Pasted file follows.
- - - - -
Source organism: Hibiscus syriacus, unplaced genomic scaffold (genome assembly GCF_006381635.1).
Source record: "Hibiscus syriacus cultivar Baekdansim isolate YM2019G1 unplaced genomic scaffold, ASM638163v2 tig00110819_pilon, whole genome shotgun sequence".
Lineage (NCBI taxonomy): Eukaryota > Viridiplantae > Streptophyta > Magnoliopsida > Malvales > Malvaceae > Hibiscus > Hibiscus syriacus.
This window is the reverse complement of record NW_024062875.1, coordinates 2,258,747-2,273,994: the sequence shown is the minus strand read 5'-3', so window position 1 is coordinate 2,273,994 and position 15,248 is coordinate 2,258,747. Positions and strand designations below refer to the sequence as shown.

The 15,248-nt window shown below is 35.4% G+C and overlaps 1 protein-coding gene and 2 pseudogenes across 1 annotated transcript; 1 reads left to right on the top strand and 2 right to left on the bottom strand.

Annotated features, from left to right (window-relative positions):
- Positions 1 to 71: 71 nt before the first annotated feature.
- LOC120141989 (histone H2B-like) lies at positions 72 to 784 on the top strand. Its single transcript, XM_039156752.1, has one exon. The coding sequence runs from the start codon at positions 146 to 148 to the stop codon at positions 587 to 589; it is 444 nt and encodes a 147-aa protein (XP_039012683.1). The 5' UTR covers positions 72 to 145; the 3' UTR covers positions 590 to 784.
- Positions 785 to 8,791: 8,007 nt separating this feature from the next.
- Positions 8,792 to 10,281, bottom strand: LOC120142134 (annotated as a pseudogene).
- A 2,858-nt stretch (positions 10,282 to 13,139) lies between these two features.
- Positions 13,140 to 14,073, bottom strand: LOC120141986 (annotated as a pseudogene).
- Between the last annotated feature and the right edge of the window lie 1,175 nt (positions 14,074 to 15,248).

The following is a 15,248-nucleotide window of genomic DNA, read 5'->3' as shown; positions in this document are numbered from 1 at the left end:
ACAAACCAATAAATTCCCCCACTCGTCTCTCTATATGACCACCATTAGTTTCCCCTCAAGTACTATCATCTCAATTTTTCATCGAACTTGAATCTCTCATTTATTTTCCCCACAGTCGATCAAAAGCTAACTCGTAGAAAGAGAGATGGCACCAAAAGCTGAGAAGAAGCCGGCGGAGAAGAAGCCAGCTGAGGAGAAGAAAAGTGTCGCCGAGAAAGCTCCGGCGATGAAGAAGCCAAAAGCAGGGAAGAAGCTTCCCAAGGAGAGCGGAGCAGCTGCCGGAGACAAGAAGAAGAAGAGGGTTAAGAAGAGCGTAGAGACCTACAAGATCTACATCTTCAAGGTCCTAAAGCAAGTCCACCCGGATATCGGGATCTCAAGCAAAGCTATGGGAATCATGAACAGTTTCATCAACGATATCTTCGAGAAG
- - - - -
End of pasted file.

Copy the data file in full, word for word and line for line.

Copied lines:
Source organism: Hibiscus syriacus, unplaced genomic scaffold (genome assembly GCF_006381635.1).
Source record: "Hibiscus syriacus cultivar Baekdansim isolate YM2019G1 unplaced genomic scaffold, ASM638163v2 tig00110819_pilon, whole genome shotgun sequence".
Lineage (NCBI taxonomy): Eukaryota > Viridiplantae > Streptophyta > Magnoliopsida > Malvales > Malvaceae > Hibiscus > Hibiscus syriacus.
This window is the reverse complement of record NW_024062875.1, coordinates 2,258,747-2,273,994: the sequence shown is the minus strand read 5'-3', so window position 1 is coordinate 2,273,994 and position 15,248 is coordinate 2,258,747. Positions and strand designations below refer to the sequence as shown.

The 15,248-nt window shown below is 35.4% G+C and overlaps 1 protein-coding gene and 2 pseudogenes across 1 annotated transcript; 1 reads left to right on the top strand and 2 right to left on the bottom strand.

Annotated features, from left to right (window-relative positions):
- Positions 1 to 71: 71 nt before the first annotated feature.
- LOC120141989 (histone H2B-like) lies at positions 72 to 784 on the top strand. Its single transcript, XM_039156752.1, has one exon. The coding sequence runs from the start codon at positions 146 to 148 to the stop codon at positions 587 to 589; it is 444 nt and encodes a 147-aa protein (XP_039012683.1). The 5' UTR covers positions 72 to 145; the 3' UTR covers positions 590 to 784.
- Positions 785 to 8,791: 8,007 nt separating this feature from the next.
- Positions 8,792 to 10,281, bottom strand: LOC120142134 (annotated as a pseudogene).
- A 2,858-nt stretch (positions 10,282 to 13,139) lies between these two features.
- Positions 13,140 to 14,073, bottom strand: LOC120141986 (annotated as a pseudogene).
- Between the last annotated feature and the right edge of the window lie 1,175 nt (positions 14,074 to 15,248).

The following is a 15,248-nucleotide window of genomic DNA, read 5'->3' as shown; positions in this document are numbered from 1 at the left end:
ACAAACCAATAAATTCCCCCACTCGTCTCTCTATATGACCACCATTAGTTTCCCCTCAAGTACTATCATCTCAATTTTTCATCGAACTTGAATCTCTCATTTATTTTCCCCACAGTCGATCAAAAGCTAACTCGTAGAAAGAGAGATGGCACCAAAAGCTGAGAAGAAGCCGGCGGAGAAGAAGCCAGCTGAGGAGAAGAAAAGTGTCGCCGAGAAAGCTCCGGCGATGAAGAAGCCAAAAGCAGGGAAGAAGCTTCCCAAGGAGAGCGGAGCAGCTGCCGGAGACAAGAAGAAGAAGAGGGTTAAGAAGAGCGTAGAGACCTACAAGATCTACATCTTCAAGGTCCTAAAGCAAGTCCACCCGGATATCGGGATCTCAAGCAAAGCTATGGGAATCATGAACAGTTTCATCAACGATATCTTCGAGAAG